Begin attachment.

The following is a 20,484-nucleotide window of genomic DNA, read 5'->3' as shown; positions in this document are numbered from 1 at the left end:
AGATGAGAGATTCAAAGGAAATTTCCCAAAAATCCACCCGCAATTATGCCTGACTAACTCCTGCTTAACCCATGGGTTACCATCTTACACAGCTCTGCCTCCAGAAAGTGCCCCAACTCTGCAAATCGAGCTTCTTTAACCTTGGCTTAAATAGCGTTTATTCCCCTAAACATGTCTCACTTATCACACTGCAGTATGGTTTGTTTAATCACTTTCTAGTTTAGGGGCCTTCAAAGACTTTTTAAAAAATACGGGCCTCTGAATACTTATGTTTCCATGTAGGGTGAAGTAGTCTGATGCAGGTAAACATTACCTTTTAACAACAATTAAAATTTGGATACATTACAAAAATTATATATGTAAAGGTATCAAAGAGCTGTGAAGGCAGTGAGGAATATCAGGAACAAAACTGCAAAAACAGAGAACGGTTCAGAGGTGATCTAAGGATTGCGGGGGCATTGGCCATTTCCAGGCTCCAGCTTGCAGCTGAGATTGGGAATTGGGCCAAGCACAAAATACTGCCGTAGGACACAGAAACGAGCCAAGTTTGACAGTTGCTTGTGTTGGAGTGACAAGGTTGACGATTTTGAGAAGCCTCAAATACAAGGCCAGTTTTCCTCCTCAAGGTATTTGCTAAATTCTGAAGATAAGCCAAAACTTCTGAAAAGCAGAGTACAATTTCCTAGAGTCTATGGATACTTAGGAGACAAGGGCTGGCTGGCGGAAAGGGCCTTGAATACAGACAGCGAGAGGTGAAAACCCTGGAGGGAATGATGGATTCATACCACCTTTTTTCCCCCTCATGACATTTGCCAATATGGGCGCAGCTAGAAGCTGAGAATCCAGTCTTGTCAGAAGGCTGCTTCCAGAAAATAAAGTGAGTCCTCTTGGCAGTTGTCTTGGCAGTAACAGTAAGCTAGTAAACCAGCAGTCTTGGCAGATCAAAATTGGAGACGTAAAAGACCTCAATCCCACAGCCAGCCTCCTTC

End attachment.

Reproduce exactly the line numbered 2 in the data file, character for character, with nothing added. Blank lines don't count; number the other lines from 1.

AGATGAGAGATTCAAAGGAAATTTCCCAAAAATCCACCCGCAATTATGCCTGACTAACTCCTGCTTAACCCATGGGTTACCATCTTACACAGCTCTGCCTCCAGAAAGTGCCCCAACTCTGCAAATCGAGCTTCTTTAACCTTGGCTTAAATAGCGTTTATTCCCCTAAACATGTCTCACTTATCACACTGCAGTATGGTTTGTTTAATCACTTTCTAGTTTAGGGGCCTTCAAAGACTTTTTAAAAAATACGGGCCTCTGAATACTTATGTTTCCATGTAGGGTGAAGTAGTCTGATGCAGGTAAACATTACCTTTTAACAACAATTAAAATTTGGATACATTACAAAAATTATATATGTAAAGGTATCAAAGAGCTGTGAAGGCAGTGAGGAATATCAGGAACAAAACTGCAAAAACAGAGAACGGTTCAGAGGTGATCTAAGGATTGCGGGGGCATTGGCCATTTCCAGGCTCCAGCTTGCAGCTGAGATTGGGAATTGGGCCAAGCACAAAATACTGCCGTAGGACACAGAAACGAGCCAAGTTTGACAGTTGCTTGTGTTGGAGTGACAAGGTTGACGATTTTGAGAAGCCTCAAATACAAGGCCAGTTTTCCTCCTCAAGGTATTTGCTAAATTCTGAAGATAAGCCAAAACTTCTGAAAAGCAGAGTACAATTTCCTAGAGTCTATGGATACTTAGGAGACAAGGGCTGGCTGGCGGAAAGGGCCTTGAATACAGACAGCGAGAGGTGAAAACCCTGGAGGGAATGATGGATTCATACCACCTTTTTTCCCCCTCATGACATTTGCCAATATGGGCGCAGCTAGAAGCTGAGAATCCAGTCTTGTCAGAAGGCTGCTTCCAGAAAATAAAGTGAGTCCTCTTGGCAGTTGTCTTGGCAGTAACAGTAAGCTAGTAAACCAGCAGTCTTGGCAGATCAAAATTGGAGACGTAAAAGACCTCAATCCCACAGCCAGCCTCCTTC